Set Mo stopped by to chat about the making of their debut album Surrender, their residency on Triple J radio, touring the world, and more!
Hailing from Sydney, Australia, Nick Drabble and Stu Turner have been impressing fans with their music since first joining forces back in 2012 and eventually became known as Set Mo. Since then, they’ve gone on to consistently produce addicting electro-house bangers, like their 2015 chart-topping hit “White Dress”.
More recently, Set Mo released their debut album Surrender, an exciting 16-track journey that was written while the two were on tour last year. As if that’s not impressive enough, they gradually released a majority of the tracks as singles last year, delighting listeners with a track every month beginning in February 2018 and ending with the album release. Along with the 11 singles, Surrender features five entirely new tracks and showcases the duo’s versatility as artists with its diverse range of electro-house stylings.
Set Mo may not be releasing a track every month this year, but we have no doubt that 2019 will be an explosive one for this dynamic duo. After being blown away by their album, we had the chance to chat with them about Surrender and their production and writing process. Make sure to listen for yourself below and read on for our full interview!
Stream Set Mo – Surrender on Spotify:
Hey guys, how are you doing today? Let’s start things off by talking about your debut album Surrender which you released earlier this month. Congrats on that!
Heya, we’re great thanks. Yes, let’s talk about it. [Laughs]
Rather than take a break to write, you composed the album while touring. What was this experience like for you guys? Would you do it again?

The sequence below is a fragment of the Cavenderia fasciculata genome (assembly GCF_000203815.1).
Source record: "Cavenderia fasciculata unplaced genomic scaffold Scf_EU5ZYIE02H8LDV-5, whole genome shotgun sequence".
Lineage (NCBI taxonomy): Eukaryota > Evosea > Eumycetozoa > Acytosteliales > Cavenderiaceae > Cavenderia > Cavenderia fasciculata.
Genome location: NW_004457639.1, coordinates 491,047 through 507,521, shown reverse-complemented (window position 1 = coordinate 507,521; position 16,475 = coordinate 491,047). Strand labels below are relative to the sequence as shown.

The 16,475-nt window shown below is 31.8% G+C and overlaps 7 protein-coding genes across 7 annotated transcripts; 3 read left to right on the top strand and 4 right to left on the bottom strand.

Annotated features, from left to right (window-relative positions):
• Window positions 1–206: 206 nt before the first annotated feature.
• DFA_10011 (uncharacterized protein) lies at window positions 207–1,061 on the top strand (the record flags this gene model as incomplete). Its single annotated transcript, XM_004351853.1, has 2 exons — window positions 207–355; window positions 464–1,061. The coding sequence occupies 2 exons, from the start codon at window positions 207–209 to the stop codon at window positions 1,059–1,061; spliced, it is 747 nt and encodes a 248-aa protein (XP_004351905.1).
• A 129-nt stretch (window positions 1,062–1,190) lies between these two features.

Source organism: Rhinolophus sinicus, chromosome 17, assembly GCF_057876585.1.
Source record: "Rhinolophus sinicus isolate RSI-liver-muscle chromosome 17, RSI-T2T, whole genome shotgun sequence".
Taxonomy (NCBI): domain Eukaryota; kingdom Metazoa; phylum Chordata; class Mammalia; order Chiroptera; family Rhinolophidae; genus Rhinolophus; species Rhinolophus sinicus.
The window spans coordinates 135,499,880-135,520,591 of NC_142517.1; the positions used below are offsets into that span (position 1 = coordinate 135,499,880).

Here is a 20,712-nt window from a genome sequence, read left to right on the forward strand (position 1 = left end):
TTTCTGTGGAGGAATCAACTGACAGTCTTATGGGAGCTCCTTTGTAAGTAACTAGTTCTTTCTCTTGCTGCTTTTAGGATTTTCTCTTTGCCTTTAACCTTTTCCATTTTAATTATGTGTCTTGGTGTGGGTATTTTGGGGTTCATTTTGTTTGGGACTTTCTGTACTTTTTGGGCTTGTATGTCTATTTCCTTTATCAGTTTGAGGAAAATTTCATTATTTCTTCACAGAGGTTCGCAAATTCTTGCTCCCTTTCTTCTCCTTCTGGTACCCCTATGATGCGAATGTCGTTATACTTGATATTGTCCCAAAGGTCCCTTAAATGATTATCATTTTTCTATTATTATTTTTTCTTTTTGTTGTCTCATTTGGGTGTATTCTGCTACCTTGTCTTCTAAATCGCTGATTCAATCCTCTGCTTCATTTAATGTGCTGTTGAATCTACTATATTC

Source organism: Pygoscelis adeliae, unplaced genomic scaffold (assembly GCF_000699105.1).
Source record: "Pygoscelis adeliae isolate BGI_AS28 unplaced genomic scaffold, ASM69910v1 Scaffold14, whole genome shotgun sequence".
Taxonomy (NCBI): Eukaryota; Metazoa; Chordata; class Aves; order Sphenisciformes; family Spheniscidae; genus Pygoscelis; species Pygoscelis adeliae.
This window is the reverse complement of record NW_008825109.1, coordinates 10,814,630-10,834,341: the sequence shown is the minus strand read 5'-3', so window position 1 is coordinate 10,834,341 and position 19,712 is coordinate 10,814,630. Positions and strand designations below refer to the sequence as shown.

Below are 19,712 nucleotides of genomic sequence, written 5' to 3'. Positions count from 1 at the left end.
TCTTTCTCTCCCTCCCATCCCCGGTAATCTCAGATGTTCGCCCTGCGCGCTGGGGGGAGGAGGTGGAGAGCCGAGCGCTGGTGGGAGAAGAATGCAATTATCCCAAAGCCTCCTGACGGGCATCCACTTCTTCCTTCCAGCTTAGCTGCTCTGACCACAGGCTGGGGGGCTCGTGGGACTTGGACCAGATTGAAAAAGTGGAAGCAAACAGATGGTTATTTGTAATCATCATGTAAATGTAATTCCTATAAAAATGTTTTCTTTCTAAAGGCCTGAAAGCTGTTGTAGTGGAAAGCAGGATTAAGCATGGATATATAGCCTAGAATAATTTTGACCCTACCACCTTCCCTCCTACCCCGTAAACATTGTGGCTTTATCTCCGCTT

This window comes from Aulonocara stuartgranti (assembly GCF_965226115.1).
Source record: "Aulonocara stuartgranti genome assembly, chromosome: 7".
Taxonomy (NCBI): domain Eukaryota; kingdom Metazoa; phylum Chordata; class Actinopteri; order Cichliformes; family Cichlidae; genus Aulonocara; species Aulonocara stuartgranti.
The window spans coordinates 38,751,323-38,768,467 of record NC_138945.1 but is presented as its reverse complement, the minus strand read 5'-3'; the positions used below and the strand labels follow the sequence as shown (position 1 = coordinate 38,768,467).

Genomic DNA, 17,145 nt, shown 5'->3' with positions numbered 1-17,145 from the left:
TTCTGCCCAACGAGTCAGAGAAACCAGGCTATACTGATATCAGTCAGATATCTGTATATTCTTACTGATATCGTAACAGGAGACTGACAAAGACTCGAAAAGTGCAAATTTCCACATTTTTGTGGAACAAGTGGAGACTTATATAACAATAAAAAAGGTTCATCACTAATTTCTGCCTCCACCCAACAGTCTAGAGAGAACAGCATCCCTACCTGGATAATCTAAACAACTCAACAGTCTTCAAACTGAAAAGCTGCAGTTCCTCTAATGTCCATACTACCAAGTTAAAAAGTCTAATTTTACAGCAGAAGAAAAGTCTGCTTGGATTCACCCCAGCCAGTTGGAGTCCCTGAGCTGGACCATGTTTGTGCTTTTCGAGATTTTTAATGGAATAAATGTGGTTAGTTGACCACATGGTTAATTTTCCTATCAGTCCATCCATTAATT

In hindsight, it was a pretty wild ride. It wasn’t necessarily planned that way but that’s how it ended up. We took a few short breaks (a couple of weeks here and there) to write which was great. The bit that was tricky was finishing off all the tracks whilst touring. We’re perfectionists in the studio so trying to finish everything while being away every weekend was definitely trying at times.
You’ve mentioned that you named the album Surrender after the notion “truly surrendering to your art”. Can you expand on this and what this album means to you?
When we started writing this album we intentionally went in with no direction. We wanted to really explore the music making process and what it meant for us. We experimented with styles, moods and tempos and just new ways of making music.
Basically, we wanted to push ourselves outside of our comfort zone so that we would write new music that was of a broader musical palette. To do this, we really had to surrender to the process and let things come naturally. We’re super proud of how it turned out and feel like it has led to a diverse body of music.
The second part of this is then asking the listener to do the same. As a lot of the music on the album is different to what people would have previously heard from us, we ask the audience to surrender to the music and not have any preconceived ideas before taking it all in.
In addition to writing the album, you released a new song every month of 2018. How did you deal with time management and find a way to stay on track with such a busy tour schedule?
Last year we were basically touring, in the studio or sleeping. [Laughs] We definitely spent a lot of time in the studio last year. We found we work best if we come into the studio first thing in the morning and we’d basically just stay in there until the stuff was done.
Leading up to the album, you spent the year traveling around the world, recording as you went. What was each of your favorite locations to write a track in?
We love traveling and have actually found we do our best writing when we’re not at home as we’re out of our comfort zone. It’s hard to pick favourites as all the places we visited and wrote music in we love and also each resulted in some great songs. Berlin was a standout for sure as we spent ten days there at the beginning of a month on a writing trip in Europe. We met some great people there and wrote a few things we’re super proud of that aren’t like tracks we’ve done before, tracks such as ‘Counter Human Emotion’ and ‘Unity’ were both born here.